IT IS a sporting tragedy the world is still struggling to fully comprehend.
PLAYERS HOLD A MINUTE'S SILENCE FOR AUSTRALIAN TEST STAR PHILLIP HUGHES
Last Thursday, Test cricketer Phillip Hughes died in St Vincent’s Hospital, the result of a freak accident at the SCG on Tuesday.
The popular country boy from Macksville perished doing what he loved – spanking balls to the boundary.
A routine bouncer from Blues quick Sean Abbott struck Hughes when he was attempting a hook shot. Time stood still. Hughes, batting for South Australia, stood momentarily with his hands on his knees before he pitched face forward into the turf.
The ball split the artery in Hughes’s neck and blood was already pumping into the space between his brain and skull.
The 25-year-old was placed in an induced coma, from which he never woke.
On Saturday the northern beaches cricket community paid tribute to Hughes.
The Manly Daily dropped into Nolan Reserve to see Harbord Bowling Club and Dee Why RSL go toe to toe in Manly Warringah Cricket Association second grade park cricket from 1pm.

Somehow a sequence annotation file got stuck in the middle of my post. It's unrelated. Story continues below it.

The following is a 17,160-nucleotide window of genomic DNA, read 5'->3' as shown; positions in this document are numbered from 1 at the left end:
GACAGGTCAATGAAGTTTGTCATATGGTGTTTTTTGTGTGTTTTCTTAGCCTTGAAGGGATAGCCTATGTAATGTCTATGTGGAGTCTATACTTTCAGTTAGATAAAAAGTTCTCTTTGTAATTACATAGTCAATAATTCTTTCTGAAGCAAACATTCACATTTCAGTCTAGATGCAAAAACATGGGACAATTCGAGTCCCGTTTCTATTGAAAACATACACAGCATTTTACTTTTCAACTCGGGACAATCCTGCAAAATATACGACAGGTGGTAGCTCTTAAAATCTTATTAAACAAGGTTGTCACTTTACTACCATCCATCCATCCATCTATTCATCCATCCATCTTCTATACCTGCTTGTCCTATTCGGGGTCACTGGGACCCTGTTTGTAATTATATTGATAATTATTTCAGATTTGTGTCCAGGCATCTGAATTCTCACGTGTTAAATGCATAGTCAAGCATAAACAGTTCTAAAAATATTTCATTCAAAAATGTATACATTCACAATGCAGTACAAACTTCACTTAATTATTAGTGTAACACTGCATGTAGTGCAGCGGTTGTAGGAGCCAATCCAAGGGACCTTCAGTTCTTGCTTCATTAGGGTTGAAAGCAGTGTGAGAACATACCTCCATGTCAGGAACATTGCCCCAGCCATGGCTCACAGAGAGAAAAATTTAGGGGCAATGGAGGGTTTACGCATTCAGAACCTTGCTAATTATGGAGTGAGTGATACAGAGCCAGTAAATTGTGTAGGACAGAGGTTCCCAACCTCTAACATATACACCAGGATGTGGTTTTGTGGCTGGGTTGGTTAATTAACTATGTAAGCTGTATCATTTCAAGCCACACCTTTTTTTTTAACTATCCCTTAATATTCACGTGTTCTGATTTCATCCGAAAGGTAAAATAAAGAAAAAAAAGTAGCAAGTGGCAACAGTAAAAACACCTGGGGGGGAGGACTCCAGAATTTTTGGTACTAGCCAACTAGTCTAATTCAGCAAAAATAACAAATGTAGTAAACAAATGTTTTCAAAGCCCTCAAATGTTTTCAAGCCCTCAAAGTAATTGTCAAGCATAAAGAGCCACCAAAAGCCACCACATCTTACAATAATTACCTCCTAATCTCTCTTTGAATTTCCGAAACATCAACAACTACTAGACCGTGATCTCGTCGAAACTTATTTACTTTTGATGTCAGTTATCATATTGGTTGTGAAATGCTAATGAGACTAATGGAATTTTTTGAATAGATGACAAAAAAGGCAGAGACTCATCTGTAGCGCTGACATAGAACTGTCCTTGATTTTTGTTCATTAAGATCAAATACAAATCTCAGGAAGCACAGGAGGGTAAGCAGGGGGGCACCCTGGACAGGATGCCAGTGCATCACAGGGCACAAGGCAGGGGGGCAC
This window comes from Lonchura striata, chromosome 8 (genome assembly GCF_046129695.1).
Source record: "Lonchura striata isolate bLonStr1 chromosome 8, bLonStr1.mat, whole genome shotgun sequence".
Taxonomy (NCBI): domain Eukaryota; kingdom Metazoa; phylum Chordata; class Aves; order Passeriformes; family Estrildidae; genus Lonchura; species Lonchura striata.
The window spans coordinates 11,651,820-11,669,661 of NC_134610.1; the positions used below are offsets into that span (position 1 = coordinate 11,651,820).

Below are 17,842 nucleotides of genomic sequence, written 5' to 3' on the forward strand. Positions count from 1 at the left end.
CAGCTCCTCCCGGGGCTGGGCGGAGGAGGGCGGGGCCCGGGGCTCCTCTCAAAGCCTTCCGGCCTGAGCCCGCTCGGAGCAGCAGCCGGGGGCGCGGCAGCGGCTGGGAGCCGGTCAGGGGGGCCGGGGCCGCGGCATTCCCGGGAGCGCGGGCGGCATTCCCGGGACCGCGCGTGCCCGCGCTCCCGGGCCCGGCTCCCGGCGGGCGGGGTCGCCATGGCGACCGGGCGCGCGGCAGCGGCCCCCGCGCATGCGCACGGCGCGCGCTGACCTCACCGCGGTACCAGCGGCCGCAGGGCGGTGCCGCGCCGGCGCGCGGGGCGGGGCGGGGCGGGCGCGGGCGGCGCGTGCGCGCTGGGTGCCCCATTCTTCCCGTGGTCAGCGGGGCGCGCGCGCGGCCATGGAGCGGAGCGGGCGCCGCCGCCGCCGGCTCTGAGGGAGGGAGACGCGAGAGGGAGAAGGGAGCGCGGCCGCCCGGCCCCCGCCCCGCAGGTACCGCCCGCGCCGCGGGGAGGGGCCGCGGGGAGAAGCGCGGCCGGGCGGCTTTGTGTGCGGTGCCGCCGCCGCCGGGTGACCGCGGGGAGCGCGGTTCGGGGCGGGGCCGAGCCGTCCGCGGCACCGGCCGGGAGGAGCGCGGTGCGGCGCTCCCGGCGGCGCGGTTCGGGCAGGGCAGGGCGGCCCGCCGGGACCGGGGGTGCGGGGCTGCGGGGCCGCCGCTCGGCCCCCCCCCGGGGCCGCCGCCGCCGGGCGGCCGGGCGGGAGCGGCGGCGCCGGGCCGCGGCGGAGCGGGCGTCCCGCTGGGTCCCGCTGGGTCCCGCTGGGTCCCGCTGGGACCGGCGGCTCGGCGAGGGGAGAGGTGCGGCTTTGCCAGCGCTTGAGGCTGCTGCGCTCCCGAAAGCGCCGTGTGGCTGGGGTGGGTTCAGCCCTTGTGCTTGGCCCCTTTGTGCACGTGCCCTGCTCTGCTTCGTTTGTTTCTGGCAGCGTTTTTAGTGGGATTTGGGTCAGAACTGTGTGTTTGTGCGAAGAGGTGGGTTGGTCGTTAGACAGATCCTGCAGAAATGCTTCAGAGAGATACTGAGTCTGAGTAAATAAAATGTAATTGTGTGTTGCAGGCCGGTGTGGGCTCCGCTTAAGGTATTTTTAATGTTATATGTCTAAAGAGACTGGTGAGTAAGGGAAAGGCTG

The teams held a minute’s silence before the game out of respect for Hughes.
Those in white also donned black armbands and many rested their bats outside their front doors on Friday as part of the growing #putoutyourbats social media campaign.
Matt de Groot, who works for Nova 969 FM on breakfast radio, grew up playing against Hughes.
The death of his junior representative sporting rival has rocked him to the core.
“It is impossible to comprehend,’’ Dee Why RSL batsman said.
“Cricket is not a game where people die out in the middle.
“I have followed his career closely from day one as I had that sense of connection.
“Phillip’s legacy will never be forgotten.”